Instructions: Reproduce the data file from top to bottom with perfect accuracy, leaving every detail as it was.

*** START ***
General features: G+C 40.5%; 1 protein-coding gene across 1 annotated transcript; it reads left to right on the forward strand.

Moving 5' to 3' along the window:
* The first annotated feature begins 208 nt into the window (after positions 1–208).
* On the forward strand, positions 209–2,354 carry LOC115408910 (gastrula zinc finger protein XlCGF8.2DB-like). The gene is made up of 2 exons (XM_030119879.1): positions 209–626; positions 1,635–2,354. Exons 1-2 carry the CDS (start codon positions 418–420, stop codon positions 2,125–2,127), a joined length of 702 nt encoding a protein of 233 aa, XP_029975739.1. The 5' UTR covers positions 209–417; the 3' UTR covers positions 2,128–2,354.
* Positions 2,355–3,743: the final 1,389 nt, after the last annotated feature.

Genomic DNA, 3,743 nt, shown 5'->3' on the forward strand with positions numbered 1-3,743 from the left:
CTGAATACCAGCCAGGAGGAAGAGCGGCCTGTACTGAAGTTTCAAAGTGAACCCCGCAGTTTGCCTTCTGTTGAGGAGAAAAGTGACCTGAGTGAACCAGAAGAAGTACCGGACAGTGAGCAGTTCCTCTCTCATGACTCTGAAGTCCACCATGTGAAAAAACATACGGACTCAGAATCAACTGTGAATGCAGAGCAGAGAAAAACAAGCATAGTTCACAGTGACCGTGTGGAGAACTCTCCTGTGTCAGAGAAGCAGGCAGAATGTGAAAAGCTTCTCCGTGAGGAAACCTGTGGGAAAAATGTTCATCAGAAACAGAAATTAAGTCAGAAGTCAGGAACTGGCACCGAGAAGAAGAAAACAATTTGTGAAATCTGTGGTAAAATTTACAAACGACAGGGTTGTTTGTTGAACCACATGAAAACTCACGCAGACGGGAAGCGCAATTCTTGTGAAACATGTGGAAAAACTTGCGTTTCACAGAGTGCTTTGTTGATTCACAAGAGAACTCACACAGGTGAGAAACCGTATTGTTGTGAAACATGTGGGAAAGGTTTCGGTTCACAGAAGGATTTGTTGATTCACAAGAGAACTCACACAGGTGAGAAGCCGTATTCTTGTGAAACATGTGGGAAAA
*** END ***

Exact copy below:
General features: G+C 40.5%; 1 protein-coding gene across 1 annotated transcript; it reads left to right on the forward strand.

Moving 5' to 3' along the window:
* The first annotated feature begins 208 nt into the window (after positions 1–208).
* On the forward strand, positions 209–2,354 carry LOC115408910 (gastrula zinc finger protein XlCGF8.2DB-like). The gene is made up of 2 exons (XM_030119879.1): positions 209–626; positions 1,635–2,354. Exons 1-2 carry the CDS (start codon positions 418–420, stop codon positions 2,125–2,127), a joined length of 702 nt encoding a protein of 233 aa, XP_029975739.1. The 5' UTR covers positions 209–417; the 3' UTR covers positions 2,128–2,354.
* Positions 2,355–3,743: the final 1,389 nt, after the last annotated feature.

Genomic DNA, 3,743 nt, shown 5'->3' on the forward strand with positions numbered 1-3,743 from the left:
CTGAATACCAGCCAGGAGGAAGAGCGGCCTGTACTGAAGTTTCAAAGTGAACCCCGCAGTTTGCCTTCTGTTGAGGAGAAAAGTGACCTGAGTGAACCAGAAGAAGTACCGGACAGTGAGCAGTTCCTCTCTCATGACTCTGAAGTCCACCATGTGAAAAAACATACGGACTCAGAATCAACTGTGAATGCAGAGCAGAGAAAAACAAGCATAGTTCACAGTGACCGTGTGGAGAACTCTCCTGTGTCAGAGAAGCAGGCAGAATGTGAAAAGCTTCTCCGTGAGGAAACCTGTGGGAAAAATGTTCATCAGAAACAGAAATTAAGTCAGAAGTCAGGAACTGGCACCGAGAAGAAGAAAACAATTTGTGAAATCTGTGGTAAAATTTACAAACGACAGGGTTGTTTGTTGAACCACATGAAAACTCACGCAGACGGGAAGCGCAATTCTTGTGAAACATGTGGAAAAACTTGCGTTTCACAGAGTGCTTTGTTGATTCACAAGAGAACTCACACAGGTGAGAAACCGTATTGTTGTGAAACATGTGGGAAAGGTTTCGGTTCACAGAAGGATTTGTTGATTCACAAGAGAACTCACACAGGTGAGAAGCCGTATTCTTGTGAAACATGTGGGAAAA